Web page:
Get With The Plan: January 31, 2010

13110Tony and Rose are almost finished with college bills, and now they’re turning their attention to retirement. The couple, 54 and 53, want to retire and enjoy their time while they’re still young and healthy enough to do so.

“Do we have enough, and are we on the right track with our current holdings?” Tony asked. “Additionally, I would like to retire at 59½, so are we saving enough to retire at that age?”

The couple, whose names have been changed, set aside $391,717 in 401(k) plans, $42,497 in IRAs, $98,990 in a cash balance pension plan, $24,592 in a brokerage account, $17,853 in Certificates of Deposit, $92,949 in money markets, $24,441 in savings and $1,334 in checking.

Tony also will receive benefits from a cash balance pension plan, which is currently worth $98,990. At age 59½, he’d have a cash balance of $173,121, or can convert that into an annuity with 100 percent survivor benefits paying $1,256 per month. At age 62, the plan would be worth $220,301, or he could receive an annuity with 100 percent survivor benefits of $1,661 per month.

The Star-Ledger asked Vince Pallitto, a certified financial planner and certified public accountant with Summit Asset Management in Florham Park, to help Tony and Rose see if they’re ready for retirement.

“They are in much better financial shape than they think to meet their early retirement goal,” Pallitto said.


He said they are currently spending about $5,000 a month to maintain their lifestyle, however, their real estate taxes account for more than 15 percent, or $775, of their monthly expenses. Tony and Rose said they’d like to sell their home and move to a less-costly one when they retire.

“If they move to a lower tax area, and cut down their real estate tax to about $400 a month, they would have a cushion for additional spending when Tony turns 60,” Pallitto said. “He is fortunate that his employer has a non-contributory pension in addition to a generous 401(k) plan.”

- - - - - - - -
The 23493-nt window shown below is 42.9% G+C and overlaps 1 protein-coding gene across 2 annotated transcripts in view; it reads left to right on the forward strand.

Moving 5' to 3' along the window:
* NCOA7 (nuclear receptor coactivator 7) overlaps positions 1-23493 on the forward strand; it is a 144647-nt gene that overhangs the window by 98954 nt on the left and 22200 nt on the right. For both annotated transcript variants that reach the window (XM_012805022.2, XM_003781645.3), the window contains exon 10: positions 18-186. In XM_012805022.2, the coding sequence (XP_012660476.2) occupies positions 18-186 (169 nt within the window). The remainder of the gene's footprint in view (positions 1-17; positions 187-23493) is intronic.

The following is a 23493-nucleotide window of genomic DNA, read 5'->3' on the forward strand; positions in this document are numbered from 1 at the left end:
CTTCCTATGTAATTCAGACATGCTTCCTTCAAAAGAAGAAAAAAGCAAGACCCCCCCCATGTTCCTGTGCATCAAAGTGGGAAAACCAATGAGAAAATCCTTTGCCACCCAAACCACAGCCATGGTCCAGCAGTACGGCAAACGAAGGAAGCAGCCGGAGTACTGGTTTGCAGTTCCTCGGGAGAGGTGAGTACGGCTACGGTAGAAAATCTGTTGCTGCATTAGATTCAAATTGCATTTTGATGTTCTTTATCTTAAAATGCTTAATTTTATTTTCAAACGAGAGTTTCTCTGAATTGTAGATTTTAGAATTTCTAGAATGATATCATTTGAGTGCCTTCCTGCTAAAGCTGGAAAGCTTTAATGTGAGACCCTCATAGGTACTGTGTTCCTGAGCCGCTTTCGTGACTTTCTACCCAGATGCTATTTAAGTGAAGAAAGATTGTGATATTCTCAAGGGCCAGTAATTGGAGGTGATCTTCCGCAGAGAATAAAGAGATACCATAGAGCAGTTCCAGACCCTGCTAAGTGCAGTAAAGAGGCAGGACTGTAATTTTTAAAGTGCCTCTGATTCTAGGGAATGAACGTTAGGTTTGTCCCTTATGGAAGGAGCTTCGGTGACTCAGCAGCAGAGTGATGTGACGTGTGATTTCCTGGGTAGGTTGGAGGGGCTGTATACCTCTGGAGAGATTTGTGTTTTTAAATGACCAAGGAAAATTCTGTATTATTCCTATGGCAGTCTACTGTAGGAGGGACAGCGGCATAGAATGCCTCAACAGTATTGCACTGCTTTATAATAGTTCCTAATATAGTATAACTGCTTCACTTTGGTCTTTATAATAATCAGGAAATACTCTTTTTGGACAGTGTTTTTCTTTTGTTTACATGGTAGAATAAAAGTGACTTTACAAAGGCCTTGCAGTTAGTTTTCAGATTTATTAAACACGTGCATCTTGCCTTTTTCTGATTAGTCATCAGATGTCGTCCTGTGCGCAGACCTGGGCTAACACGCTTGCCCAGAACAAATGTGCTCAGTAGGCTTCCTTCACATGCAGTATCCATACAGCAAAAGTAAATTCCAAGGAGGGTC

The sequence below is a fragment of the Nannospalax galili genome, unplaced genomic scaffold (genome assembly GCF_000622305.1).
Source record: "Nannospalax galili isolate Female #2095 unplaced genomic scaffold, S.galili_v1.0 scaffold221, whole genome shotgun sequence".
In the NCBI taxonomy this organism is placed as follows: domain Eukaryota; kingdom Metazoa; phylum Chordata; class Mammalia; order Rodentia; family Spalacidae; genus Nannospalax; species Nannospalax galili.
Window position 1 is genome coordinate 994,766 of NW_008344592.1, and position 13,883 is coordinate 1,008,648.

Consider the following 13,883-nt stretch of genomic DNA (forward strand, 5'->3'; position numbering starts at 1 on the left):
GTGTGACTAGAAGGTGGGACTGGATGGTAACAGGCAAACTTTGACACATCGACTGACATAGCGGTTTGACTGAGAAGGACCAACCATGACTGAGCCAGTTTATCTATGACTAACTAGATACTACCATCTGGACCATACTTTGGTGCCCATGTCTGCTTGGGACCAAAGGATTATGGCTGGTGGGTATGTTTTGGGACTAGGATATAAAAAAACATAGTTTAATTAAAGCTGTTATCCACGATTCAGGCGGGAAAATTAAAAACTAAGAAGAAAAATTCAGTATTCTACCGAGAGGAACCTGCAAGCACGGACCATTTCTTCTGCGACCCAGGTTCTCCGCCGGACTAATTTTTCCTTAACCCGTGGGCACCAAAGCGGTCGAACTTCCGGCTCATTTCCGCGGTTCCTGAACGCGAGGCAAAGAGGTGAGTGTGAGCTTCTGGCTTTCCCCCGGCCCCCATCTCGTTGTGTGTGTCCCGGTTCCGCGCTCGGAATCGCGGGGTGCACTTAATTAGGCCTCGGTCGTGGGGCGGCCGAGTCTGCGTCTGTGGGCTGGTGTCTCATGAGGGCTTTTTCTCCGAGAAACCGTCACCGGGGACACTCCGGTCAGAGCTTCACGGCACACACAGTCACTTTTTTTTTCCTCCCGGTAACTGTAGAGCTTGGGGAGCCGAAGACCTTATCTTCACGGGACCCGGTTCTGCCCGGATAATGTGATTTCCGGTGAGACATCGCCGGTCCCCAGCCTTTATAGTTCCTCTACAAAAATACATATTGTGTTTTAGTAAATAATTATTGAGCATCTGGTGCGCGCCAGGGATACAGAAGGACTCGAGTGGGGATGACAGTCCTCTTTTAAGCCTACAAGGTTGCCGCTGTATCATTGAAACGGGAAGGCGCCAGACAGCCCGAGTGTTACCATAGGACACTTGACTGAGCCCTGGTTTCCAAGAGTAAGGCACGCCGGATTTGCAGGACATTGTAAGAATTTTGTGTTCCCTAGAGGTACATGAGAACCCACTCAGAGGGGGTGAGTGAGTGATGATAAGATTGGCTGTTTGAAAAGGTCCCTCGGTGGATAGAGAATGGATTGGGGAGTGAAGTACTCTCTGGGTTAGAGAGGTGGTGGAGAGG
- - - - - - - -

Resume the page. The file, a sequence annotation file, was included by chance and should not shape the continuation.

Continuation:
Pallitto did some post-retirement income math. At age 60, Tony would receive $1,256 per month for the rest of his and/or his wife’s life from the pension plan. If Tony collects Social Security at age 62, he would receive $1,560 per month, and one year later Rose would receive $1,110 per month from Social Security.

So by retiring at age 60, Tony and Rose would need to draw from savings $57,000 for each of the first two retirement years, $38,500 in the third year and $25,000 thereafter, increasing for inflation.

From a macro-perspective, Pallitto said yes, they can retire when Tony turns 60 because their IRAs and after-tax savings can satisfy their cash needs for the first three years of retirement, and the 401(k) can cover their cash needs plus inflation thereafter.

They’ll also do okay in the tax area.

“Their federal tax liability during the first three years of retirement can be close to zero by taking the needed cash from a combination of pre-tax and after-tax accounts,” Pallitto said.

One concern the couple must address is Tony’s health, something for which they have concerns in the long run.

“We need to protect him and his wife against a long-term disability that could wipe out their retirement nest egg,” Pallitto said.

Tony would like to purchase long-term care insurance to protect their assets in the event of a prolonged illness, but his current medical condition would make the premiums too expensive. Pallitto said a potential solution to this dilemma would be taking an in-service distribution from his 401(k) plan and rolling it into his IRA.

“Many companies allow you to take up to 50 percent of your contributions to the plan and roll it to an IRA while you are still working,” Pallitto said. “In his case, he can roll $83,000 to his existing $42,000, he can invest the $125,000 in a variable annuity that offers a long-term care rider to protect him and his wife from a long-term illness.’’

Pallitto said long-term care riders on variable annuities are not based on health or a medical exam. This would not cover the entire cost of long-term care, he said, but it could offset a substantial portion of the costs, preserving their savings.

Tony and Rose may want to find some higher-rate investments for their cash and liquid assets. Most are currently in very low-yielding accounts. Pallitto recommends they consider short-term bond funds or structured CDs.

“Structured CDs are certificates of deposit offered by some financial institutions that allow you to participate in the stock market appreciation without losing your principal because they are FDIC insured,” he said. “They normally have 5- to 6-year holding periods, which coincides with their needs.”